With Nottingham’s businesses increasingly hungry for inspiration on how they can make a difference to the environment, we catch up with Treat Kitchen’s Jess Barnett who’s been leading efforts at the major local exporter. She explains why going carbon neutral didn’t cut it for them, and how they’re shifting their focus to reducing their own emissions and keeping projects local.
Treat Kitchen are one of Nottingham’s most visible business success stories of recent years. Starting out with a humble shop on Wheeler Gate (since moved to a prime spot in Victoria Centre), they’re also big in the wholesale game - you’ll find them in ASDA and Sainsbury’s, as well as higher end fare like Urban Outfitters, House of Fraser, and a range of garden centres. Like all good businesses worth their salt, Treat Kitchen are also conscious of the impact they’re having on the planet.
Their sustainability journey, Jess Barnett - Co-Founder and Brand Director - tells me, started about a year and a half ago. Selling to major retailers across 21 countries worldwide, and necessarily doing a lot of importing themselves, the little changes make a big difference. They’re “very much a design sensitive business looking at new product development, different ways of presenting delicious sweets and snacks”, Jess explains.
I chatted with Treat Kitchen back in June 2021. At the time they mentioned their carbon neutral workforce (a scheme delivered in partnership with global offsetting company Ecologi), but they found the results, often feeding into projects in far-flung countries, too remote. This jarred with their local values, and they “didn’t feel any connection to the projects we were supporting”, Jess says.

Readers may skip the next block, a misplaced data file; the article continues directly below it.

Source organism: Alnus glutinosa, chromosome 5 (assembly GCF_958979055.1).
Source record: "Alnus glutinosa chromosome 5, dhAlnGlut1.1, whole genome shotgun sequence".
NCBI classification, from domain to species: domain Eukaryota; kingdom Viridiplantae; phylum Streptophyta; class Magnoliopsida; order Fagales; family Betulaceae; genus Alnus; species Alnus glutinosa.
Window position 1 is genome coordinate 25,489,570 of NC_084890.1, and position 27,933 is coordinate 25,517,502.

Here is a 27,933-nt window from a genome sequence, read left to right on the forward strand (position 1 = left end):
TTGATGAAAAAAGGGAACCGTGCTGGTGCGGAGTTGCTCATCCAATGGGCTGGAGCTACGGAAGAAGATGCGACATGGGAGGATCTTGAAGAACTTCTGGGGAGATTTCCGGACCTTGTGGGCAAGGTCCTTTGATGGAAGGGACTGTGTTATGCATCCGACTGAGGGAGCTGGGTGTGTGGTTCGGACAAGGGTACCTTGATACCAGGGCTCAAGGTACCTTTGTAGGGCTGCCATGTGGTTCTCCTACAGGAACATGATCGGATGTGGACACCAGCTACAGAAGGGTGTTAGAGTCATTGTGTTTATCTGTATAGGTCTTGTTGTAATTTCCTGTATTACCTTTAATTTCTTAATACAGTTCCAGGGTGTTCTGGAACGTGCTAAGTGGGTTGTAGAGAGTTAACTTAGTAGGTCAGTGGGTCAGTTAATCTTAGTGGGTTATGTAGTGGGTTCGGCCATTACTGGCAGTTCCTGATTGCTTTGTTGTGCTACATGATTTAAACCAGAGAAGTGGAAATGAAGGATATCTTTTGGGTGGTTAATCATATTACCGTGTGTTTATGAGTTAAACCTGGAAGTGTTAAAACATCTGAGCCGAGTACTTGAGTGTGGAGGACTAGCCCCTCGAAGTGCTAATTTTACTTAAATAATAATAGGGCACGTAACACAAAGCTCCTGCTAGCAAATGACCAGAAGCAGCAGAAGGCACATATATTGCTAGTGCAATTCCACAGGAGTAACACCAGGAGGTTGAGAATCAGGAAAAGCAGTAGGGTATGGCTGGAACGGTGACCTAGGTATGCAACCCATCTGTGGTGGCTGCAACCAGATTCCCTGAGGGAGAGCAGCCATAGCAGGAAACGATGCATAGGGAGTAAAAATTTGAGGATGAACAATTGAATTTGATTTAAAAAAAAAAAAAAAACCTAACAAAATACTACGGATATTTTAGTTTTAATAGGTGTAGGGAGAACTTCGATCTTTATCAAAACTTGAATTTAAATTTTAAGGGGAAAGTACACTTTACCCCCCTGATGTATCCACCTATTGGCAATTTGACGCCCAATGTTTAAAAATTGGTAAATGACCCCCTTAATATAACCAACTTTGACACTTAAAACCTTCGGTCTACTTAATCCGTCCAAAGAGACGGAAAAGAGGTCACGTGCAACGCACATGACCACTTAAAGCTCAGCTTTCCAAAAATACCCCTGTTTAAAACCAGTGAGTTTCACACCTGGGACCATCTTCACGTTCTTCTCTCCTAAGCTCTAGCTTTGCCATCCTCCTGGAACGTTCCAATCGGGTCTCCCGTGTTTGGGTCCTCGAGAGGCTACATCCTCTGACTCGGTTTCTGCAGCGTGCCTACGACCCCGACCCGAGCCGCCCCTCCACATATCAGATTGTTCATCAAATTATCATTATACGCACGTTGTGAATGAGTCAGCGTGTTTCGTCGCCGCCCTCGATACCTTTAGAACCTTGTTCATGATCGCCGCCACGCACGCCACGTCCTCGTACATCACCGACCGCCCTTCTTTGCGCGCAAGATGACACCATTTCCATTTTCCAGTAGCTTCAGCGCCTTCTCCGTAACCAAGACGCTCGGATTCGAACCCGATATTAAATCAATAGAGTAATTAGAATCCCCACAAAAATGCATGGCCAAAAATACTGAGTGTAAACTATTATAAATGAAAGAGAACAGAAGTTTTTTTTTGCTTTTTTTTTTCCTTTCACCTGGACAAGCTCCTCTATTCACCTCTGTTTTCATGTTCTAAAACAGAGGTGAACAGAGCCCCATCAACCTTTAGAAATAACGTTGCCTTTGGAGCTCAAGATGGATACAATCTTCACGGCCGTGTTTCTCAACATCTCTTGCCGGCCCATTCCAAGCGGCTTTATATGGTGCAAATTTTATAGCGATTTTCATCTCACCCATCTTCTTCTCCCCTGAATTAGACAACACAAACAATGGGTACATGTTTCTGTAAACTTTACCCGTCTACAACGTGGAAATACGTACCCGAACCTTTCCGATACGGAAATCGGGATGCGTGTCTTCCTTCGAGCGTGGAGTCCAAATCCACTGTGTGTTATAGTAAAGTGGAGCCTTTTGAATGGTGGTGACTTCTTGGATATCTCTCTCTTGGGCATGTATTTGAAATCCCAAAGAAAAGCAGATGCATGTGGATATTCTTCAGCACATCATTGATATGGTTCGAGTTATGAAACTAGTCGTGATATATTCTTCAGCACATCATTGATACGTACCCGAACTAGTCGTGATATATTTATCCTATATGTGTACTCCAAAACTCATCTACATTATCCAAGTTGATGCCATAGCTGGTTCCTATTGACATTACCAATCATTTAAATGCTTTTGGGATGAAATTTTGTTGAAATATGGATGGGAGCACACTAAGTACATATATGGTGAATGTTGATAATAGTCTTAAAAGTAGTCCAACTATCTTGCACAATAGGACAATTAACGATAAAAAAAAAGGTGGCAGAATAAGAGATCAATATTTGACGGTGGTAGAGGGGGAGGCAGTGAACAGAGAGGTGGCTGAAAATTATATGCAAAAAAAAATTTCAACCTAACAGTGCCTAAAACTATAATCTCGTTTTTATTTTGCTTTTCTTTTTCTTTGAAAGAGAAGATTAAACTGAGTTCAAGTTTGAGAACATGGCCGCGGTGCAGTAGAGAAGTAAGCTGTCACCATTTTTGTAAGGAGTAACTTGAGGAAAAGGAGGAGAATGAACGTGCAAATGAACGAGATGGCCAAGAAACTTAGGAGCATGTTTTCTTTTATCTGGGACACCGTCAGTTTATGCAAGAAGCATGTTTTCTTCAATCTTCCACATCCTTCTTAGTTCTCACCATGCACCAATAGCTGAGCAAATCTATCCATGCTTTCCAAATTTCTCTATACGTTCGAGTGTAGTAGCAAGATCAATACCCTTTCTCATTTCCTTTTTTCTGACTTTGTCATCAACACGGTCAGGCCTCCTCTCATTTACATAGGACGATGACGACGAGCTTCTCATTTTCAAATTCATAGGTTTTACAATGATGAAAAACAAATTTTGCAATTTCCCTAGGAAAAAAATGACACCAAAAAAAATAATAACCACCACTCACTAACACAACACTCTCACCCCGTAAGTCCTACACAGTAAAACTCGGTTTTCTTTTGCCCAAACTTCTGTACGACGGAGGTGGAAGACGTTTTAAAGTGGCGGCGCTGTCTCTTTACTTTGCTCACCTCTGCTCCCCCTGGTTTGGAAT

“We wanted to take it further and to try and embed sustainability across the whole business”, which is when they called on support from Nottingham Trent University’s (NTU) Sustainability in Enterprise (SiE) project. Part-funded by the European Regional Development Fund (ERDF), the SiE project helps SMEs in Greater Nottingham with a range of funding and practical support to reduce their carbon emissions. The SiE consultants confirmed that the company was carbon neutral, but the reliance on offsetting didn’t feel right, so they’ve shifted emphasis towards reducing their own emissions.